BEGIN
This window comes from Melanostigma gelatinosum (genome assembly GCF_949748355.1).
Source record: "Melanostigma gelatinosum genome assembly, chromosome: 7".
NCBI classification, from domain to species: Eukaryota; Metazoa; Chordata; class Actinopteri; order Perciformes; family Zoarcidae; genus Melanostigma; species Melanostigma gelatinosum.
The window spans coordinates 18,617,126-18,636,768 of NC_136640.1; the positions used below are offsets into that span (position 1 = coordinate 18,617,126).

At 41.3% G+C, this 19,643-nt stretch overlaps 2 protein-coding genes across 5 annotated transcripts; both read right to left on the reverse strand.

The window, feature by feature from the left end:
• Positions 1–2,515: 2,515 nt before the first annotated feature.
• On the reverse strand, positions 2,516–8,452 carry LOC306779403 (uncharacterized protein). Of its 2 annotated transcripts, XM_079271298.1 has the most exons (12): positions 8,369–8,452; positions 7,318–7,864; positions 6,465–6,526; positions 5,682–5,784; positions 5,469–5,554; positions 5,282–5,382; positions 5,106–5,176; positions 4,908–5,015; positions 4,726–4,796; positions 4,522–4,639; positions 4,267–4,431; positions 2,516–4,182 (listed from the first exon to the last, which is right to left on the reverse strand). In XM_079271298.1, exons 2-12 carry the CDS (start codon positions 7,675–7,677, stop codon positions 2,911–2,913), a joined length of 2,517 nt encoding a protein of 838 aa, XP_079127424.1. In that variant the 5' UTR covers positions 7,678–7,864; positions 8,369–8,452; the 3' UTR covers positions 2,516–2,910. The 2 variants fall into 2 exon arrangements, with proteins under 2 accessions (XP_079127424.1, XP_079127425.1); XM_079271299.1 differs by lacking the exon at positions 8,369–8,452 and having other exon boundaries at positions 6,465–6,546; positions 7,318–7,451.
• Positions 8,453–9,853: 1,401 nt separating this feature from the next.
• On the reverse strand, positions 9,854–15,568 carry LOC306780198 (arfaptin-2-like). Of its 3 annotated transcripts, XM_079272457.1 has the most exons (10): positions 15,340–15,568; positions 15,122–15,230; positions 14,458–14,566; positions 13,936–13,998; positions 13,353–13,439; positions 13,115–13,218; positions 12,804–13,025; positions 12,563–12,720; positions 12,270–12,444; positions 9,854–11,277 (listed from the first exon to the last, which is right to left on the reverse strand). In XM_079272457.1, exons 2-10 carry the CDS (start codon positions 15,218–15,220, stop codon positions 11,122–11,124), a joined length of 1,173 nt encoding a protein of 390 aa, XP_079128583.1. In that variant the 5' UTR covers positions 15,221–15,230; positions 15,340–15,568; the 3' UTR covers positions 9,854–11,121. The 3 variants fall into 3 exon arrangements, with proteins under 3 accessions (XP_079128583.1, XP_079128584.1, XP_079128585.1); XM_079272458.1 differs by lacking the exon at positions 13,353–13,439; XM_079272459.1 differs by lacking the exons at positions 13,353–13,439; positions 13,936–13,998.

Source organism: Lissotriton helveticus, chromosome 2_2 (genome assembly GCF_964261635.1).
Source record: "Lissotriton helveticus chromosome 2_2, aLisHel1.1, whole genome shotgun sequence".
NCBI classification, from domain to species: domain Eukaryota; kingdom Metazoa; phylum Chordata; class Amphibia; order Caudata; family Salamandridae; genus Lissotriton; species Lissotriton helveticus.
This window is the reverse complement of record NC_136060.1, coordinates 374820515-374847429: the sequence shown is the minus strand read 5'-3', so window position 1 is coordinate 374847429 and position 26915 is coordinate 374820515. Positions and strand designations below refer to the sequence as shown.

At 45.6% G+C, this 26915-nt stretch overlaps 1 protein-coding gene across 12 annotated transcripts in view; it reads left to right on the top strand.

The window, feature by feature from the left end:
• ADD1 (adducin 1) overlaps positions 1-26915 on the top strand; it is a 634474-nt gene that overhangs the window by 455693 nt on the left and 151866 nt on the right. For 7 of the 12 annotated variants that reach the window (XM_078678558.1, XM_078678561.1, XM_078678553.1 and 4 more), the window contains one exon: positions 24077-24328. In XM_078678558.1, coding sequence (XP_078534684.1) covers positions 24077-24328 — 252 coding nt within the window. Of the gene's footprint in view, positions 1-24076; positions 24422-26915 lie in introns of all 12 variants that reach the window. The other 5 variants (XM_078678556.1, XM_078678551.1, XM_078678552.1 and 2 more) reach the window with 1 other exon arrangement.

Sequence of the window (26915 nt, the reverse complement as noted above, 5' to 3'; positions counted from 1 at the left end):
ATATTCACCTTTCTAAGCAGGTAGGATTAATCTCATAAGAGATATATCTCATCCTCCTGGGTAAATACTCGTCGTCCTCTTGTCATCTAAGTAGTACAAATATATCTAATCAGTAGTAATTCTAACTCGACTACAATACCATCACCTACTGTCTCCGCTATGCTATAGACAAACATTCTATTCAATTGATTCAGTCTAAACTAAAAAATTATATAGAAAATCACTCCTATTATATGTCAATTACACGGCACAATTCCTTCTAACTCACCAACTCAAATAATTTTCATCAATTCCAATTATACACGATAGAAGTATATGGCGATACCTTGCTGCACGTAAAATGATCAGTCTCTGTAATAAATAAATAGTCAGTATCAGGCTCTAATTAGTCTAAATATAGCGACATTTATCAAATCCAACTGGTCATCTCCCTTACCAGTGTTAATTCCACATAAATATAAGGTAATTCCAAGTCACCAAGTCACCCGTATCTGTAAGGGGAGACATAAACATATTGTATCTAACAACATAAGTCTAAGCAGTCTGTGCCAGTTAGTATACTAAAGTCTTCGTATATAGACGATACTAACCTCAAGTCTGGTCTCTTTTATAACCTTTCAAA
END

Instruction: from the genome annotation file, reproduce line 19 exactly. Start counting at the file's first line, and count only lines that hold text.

ATATTCACCTTTCTAAGCAGGTAGGATTAATCTCATAAGAGATATATCTCATCCTCCTGGGTAAATACTCGTCGTCCTCTTGTCATCTAAGTAGTACAAATATATCTAATCAGTAGTAATTCTAACTCGACTACAATACCATCACCTACTGTCTCCGCTATGCTATAGACAAACATTCTATTCAATTGATTCAGTCTAAACTAAAAAATTATATAGAAAATCACTCCTATTATATGTCAATTACACGGCACAATTCCTTCTAACTCACCAACTCAAATAATTTTCATCAATTCCAATTATACACGATAGAAGTATATGGCGATACCTTGCTGCACGTAAAATGATCAGTCTCTGTAATAAATAAATAGTCAGTATCAGGCTCTAATTAGTCTAAATATAGCGACATTTATCAAATCCAACTGGTCATCTCCCTTACCAGTGTTAATTCCACATAAATATAAGGTAATTCCAAGTCACCAAGTCACCCGTATCTGTAAGGGGAGACATAAACATATTGTATCTAACAACATAAGTCTAAGCAGTCTGTGCCAGTTAGTATACTAAAGTCTTCGTATATAGACGATACTAACCTCAAGTCTGGTCTCTTTTATAACCTTTCAAA